Patents taken through Munn Ar
special notice, without coarse, In tho
k Co.no
Scientific Himricam
k hkUMUotntt. Hlwtnted weekly. Urge* -dr-
culatlon of n-ny totaatUk JimrraU. Twmi for
C-uuuU, $--.75 » year. potUge prepftkL Sold bf
all nawtdtitUeri.
Bi»nur of***, Sit. V x%i Wmhtvseren.
"What shall the harvest be?" Simply what we sow for, with our votes.
If we can make conditions just a
little better, that will help some; but
we can make them a whole lot better,
and thst will help still more. Socialists do not expect to make a perfect
world; there is no such thing, although
it can be more perfect. We are eternally struggling toward perfection, but
never getting there.
One reason why we hear of so many
men who will not work is that some
puny child or woman has captured the
jobs the men might have got, simply
because women and children can be
hired for less wages. What good,
kind people we are to let parasites
fatten from the toil of adolescent children, while strong men wander the
streets hoping for employ! The child
gets the job, the saloon gets the
child's father, and the mother gets
left to become a prostitute, if she
wishes. Yes; we are good, kind people.
Times were never so good In the
world—for the rich.
Socialism will, when it comes, be an
inheritance of opportunity which every
man can leave to all his children, and
it will be better than all the money he
could possibly leave them.
Vancouver City
and Suburban
Real Estate
B.C. Acreage and Fruit Lands
W. W. Lefeaux
Labor Temple, Vancouver
and at
West Vancouver & Revelstoke
Last week Judge Mclnnes quashed
the convictions of three men who had
been sentenced to the ' Vancouver
chain-gang in May by the police magistrate. The men were arrested during the early part of the strike on
the C. N. R.. and were handed out a
sentence of six months.
Now, after serving nearly a month
at grubbing out stumps on food that
a dog would reject, it Ib discovered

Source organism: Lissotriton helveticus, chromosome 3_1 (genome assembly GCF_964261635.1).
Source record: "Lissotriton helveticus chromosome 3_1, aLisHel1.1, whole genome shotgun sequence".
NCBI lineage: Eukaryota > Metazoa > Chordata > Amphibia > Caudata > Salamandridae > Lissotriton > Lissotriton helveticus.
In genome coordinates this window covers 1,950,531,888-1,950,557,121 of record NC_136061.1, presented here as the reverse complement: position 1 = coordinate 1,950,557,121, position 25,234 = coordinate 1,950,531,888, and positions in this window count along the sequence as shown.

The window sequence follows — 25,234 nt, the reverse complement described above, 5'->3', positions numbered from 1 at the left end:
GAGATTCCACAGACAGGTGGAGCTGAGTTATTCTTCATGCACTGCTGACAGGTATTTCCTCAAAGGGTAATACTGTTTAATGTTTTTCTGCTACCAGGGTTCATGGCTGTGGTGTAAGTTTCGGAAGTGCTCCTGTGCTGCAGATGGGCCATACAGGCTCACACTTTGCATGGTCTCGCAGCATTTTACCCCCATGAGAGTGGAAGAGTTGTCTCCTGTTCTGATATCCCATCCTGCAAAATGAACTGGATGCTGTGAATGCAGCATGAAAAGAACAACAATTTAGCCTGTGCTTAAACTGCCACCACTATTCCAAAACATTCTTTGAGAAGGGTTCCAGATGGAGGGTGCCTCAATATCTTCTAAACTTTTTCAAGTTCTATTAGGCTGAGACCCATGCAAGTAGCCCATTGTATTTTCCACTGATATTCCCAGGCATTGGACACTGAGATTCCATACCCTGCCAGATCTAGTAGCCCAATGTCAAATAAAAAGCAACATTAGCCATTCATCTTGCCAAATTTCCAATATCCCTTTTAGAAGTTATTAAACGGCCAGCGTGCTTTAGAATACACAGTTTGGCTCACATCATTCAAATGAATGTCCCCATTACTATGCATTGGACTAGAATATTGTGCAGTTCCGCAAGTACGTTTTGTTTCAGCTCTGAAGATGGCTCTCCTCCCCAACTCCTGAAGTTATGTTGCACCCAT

that they have done nothing to warrant such treatment and are set at
liberty to meditate on the advantages
of living under the British flag, where
an accused person always Is given
the benefit of the doubt and a policeman's word ls never accepted as final.
It would be productive of very interesting Jesuits if all the convictions
In the local police court since tho revival of the chain-gang were submitted to a like scrutiny.
The men were released without
speeches on either Bide, the judge deciding that the evidence on which
they were convicted was not sufficient
to warrant thetr conviction.
The best and cheapest
Cordova Boarding House
612 Cordova Street East
In all Countries. Ask for our Inventor's Adviser. Marion & Marion,
364 University Street, corner St. Catherine Street, Montreal, and Washington. D. 0„ U. S. A.
Brackendale -Cheakamus
Leaves Squamish wharf daily, on
arrival of Vancouver boat
Better Service   Same Old Prices
H. JUDD, Prop.
50 ^urtaltat &0ti0a
with music, 25 cents. By Bouck
White. Handsomely bound. For
labor mass meetings, the home,
etc. Propaganda on every page.
New. Postpaid. Stamps or coin.
Address, Socialist Literature Co.,
•'Dept. P» 15 Spruce St.,
New York City
We need money and we want    to
make way for new pamphlets.  Therefore we make the following offer:
Manifesto of S. P. of C   10c
Socialism, Revolution and Internationalism    10c
Socialism and Unionism     6c
Slave of the Farm      5c
Struggle for Existence     6c
Summary of Marx' "Capital" 5c
The State and Government    6c
Value, Price and Profit 5c
Party   Lapel
Price: 50c each
or 5 for $2.00
Dominion Executive Committee
Labor Temple
301 Dominion Trust Building
Vancouver, B.C.